Recently I wrote a piece about The AI That Will Kill Us All [stderr] and hypothesized one thing (which my entire argument hung upon) that looks pretty wrong. I hereby officially declare “I am back to the drawing board.”
To summarize briefly: I felt it was unlikely that AI would be able to become dramatically superior to humans quickly. My premise was that simply pointing two AIs at eachother and saying “have at it” would not result in a system that could quickly beat a human expert, because the AI would begin by embedding human expertise in its training-sets, and would (at best) start off as a human-quality player. I felt that “innovation” is an extension of expertise and creativity and was not a guaranteed output of a feedback loop.
You all were very kind with me, I now realize, because I was basically saying “evolution won’t work” (in so many words) I didn’t realize I was saying that; I thought I was saying “evolution is not very efficient” or something like that. In other words, I managed to miss my own point, and yours.
The tech press has several summaries [verge]
You might not have noticed, but over the weekend a little coup took place. On Friday night, in front of a crowd of thousands, an AI bot beat a professional human player at Dota 2 – one of the world’s most popular video games. The human champ, the affable Danil “Dendi” Ishutin, threw in the towel after being killed three times, saying he couldn’t beat the unstoppable bot. “It feels a little bit like human,” said Dendi. “But at the same time, it’s something else.”
So far, so good: it’s a closed system, we can define “winning” and “losing” easily, and that means that an AI can try all kinds of stuff, and remember what led it toward “winning” and avoid what led it toward “losing.” I would have expected that an AI playing Dota 2 would have some basic expert rules embedded in it, though.
Even more exciting, said OpenAI, was that the AI had taught itself everything it knew. It learned purely by playing successive versions of itself, amassing “lifetimes” of in-game experience over the course of just two weeks.
I guess I could print my words on cupcakes, with frosting, the better to eat them.
My thinking was that complex tasks would require a definition of “success” and some nudges in the right direction, but now I realize that my thinking was teleological: I was assuming that there’s a “direction” to evolution – there’s not: it’s just success/non-success.
One other thing about this, which makes me realize my views were wrong: there is commentary that the AI’s grasp of Dota 2 is limited, and it doesn’t handle full teams, etc. [ars]
The OpenAI bot can’t play the full game of Dota 2. It can play only one hero, Shadow Fiend, of the game’s 113 playable characters (with two more coming later this year); it can only play against Shadow Fiend; and rather than playing in five-on-five matches, it plays a very narrow subset of the game: one-on-one solo matches.
I would expect that the AI will be much much harder to beat in five-on-five because it will coordinate perfectly among its members. When human teams play arena battles, a big piece of the action is how the different players keep each other updated on what they are doing – command and control. My assumption before was that we were looking at an AI Napoleon Bonaparte scenario – a single superior strategist – but what we might see is an opponent that has also evolved perfect command/control. Like the way I use my hand without thinking about my fingers individually. I assume that there is some coordination going on below the level of my consciousness; I assume that Napoleon Bonaparte used his maneuver elements similarly – which is probably why he was freaked out when, at Waterloo, Drouet D’Erlon’s corps deployed in column, and Ney wasted the cavalry in doomed attacks on squares – I’d be just as surprised if my thumb and forefinger started doing the wrong thing while I’m trying to type, right now.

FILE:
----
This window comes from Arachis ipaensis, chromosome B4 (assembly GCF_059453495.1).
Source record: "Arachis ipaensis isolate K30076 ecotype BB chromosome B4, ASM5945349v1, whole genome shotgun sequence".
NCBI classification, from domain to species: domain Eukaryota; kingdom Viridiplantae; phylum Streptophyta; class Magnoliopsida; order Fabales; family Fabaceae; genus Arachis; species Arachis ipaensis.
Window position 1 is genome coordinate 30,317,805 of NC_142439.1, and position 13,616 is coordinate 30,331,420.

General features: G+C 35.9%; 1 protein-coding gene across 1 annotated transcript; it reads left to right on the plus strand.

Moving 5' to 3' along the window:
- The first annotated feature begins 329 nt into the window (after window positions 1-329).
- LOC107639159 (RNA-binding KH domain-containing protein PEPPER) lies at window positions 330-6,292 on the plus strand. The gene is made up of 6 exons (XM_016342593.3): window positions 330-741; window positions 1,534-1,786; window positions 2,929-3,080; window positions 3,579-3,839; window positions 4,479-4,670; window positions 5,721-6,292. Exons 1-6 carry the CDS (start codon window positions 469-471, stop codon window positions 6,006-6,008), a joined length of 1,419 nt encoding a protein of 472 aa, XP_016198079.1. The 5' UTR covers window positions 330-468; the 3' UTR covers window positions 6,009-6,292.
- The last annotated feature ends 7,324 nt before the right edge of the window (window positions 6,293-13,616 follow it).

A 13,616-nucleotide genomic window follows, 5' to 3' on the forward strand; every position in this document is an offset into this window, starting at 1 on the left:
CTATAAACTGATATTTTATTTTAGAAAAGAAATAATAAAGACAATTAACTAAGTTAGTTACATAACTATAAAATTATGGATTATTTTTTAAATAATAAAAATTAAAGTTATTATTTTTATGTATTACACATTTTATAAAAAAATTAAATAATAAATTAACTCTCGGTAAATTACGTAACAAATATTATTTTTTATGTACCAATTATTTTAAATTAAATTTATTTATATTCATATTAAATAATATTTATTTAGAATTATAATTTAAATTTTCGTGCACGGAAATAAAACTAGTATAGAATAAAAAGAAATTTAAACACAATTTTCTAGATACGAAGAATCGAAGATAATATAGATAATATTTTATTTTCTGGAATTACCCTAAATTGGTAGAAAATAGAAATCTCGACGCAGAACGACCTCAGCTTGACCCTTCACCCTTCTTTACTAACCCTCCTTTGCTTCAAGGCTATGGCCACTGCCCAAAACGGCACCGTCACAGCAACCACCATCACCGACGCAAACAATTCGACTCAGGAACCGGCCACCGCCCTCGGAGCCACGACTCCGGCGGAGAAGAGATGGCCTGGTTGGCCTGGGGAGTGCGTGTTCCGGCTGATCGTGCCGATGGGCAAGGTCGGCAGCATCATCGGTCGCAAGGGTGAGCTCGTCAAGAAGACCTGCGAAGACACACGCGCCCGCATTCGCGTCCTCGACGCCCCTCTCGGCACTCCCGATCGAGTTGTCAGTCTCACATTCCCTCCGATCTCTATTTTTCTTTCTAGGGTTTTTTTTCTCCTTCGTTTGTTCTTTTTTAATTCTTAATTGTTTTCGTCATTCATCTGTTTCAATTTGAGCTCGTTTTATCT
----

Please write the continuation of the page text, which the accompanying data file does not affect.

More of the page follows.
So, it took 2 weeks for the OpenAI gamer to go from zero to one on one champion with a single character; it appears that the learning curve is still there, but it’s compressed (as we’d expect from something that experiences time based on its inner clock-speed not a wall clock) – the five-on-five and using different characters – that’s just a matter of time. Next year, maybe?
Key phrase from the OpenAI tech’s comments in the video: “We had it play lifetimes of Dota against itself.”
I was so, so wrong.
Another thing that caught my attention in the video: one of the Dota 2-playing humans is asked “have you ever played against bots before?” and replies “Are you kidding? The first 2 weeks I played, it was all learning against bots!” So: the artificial intelligence human AIs learned by playing against expert systems encapsulated in bots. That’s as I’d predict. I would have expected the OpenAI to train against the bots too, though it sounds like they had it evolve its playing style by itself before they had it play against the expert systems.
I just re-watched the video, pausing now and then to look at the AI’s prioritization of threats and fire control. It never mis-allocates attacks. Neither does Dendi, which is why he’s a world-class player. Yipe.
Around 12:40 in the video, Dendi starts varying strategies to see if he can come up with a technique that the AI doesn’t respond to. I saw that, and realized that that’s the same thing any other AI would do in that situation, and immediately started thinking about Niko Tinbergen and his greylag geese, [wikipedia] which I read about as an undergrad ~1982: intelligences develop fixed action patterns and will try one or more of them, and, when they run out, they just do something weird and see how it works. As a pilot friend once told me: “there’s a book of all the things you are supposed to do in certain situations and – if you get into a situation that’s outside of the book – try whatever makes sense to you, and if you survive you get to update the book.”